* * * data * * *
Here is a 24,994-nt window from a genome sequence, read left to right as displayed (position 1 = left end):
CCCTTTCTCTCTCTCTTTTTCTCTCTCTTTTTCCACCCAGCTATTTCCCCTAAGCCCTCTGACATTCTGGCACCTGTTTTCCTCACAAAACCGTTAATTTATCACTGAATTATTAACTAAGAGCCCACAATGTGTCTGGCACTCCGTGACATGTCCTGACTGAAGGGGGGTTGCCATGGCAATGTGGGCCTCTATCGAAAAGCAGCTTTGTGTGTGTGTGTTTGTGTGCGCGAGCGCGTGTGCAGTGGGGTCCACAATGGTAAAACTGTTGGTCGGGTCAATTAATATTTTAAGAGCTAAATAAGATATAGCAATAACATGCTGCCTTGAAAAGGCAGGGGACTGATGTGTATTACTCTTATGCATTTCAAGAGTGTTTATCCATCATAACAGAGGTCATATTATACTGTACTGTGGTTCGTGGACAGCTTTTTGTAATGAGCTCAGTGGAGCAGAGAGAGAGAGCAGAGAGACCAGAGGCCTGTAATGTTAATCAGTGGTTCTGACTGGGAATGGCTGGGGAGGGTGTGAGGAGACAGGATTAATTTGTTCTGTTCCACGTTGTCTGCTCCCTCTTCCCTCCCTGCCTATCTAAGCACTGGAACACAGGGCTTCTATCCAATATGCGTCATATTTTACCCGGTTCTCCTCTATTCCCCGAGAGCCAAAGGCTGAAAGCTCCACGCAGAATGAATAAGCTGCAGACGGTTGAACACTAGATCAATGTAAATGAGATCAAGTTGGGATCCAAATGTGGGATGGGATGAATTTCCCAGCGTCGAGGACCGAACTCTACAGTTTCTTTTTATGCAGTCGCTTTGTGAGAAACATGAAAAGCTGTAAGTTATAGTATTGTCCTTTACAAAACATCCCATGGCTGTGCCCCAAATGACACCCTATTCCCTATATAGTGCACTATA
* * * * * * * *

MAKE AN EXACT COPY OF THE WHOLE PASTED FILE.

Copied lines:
Here is a 24,994-nt window from a genome sequence, read left to right as displayed (position 1 = left end):
CCCTTTCTCTCTCTCTTTTTCTCTCTCTTTTTCCACCCAGCTATTTCCCCTAAGCCCTCTGACATTCTGGCACCTGTTTTCCTCACAAAACCGTTAATTTATCACTGAATTATTAACTAAGAGCCCACAATGTGTCTGGCACTCCGTGACATGTCCTGACTGAAGGGGGGTTGCCATGGCAATGTGGGCCTCTATCGAAAAGCAGCTTTGTGTGTGTGTGTTTGTGTGCGCGAGCGCGTGTGCAGTGGGGTCCACAATGGTAAAACTGTTGGTCGGGTCAATTAATATTTTAAGAGCTAAATAAGATATAGCAATAACATGCTGCCTTGAAAAGGCAGGGGACTGATGTGTATTACTCTTATGCATTTCAAGAGTGTTTATCCATCATAACAGAGGTCATATTATACTGTACTGTGGTTCGTGGACAGCTTTTTGTAATGAGCTCAGTGGAGCAGAGAGAGAGAGCAGAGAGACCAGAGGCCTGTAATGTTAATCAGTGGTTCTGACTGGGAATGGCTGGGGAGGGTGTGAGGAGACAGGATTAATTTGTTCTGTTCCACGTTGTCTGCTCCCTCTTCCCTCCCTGCCTATCTAAGCACTGGAACACAGGGCTTCTATCCAATATGCGTCATATTTTACCCGGTTCTCCTCTATTCCCCGAGAGCCAAAGGCTGAAAGCTCCACGCAGAATGAATAAGCTGCAGACGGTTGAACACTAGATCAATGTAAATGAGATCAAGTTGGGATCCAAATGTGGGATGGGATGAATTTCCCAGCGTCGAGGACCGAACTCTACAGTTTCTTTTTATGCAGTCGCTTTGTGAGAAACATGAAAAGCTGTAAGTTATAGTATTGTCCTTTACAAAACATCCCATGGCTGTGCCCCAAATGACACCCTATTCCCTATATAGTGCACTATA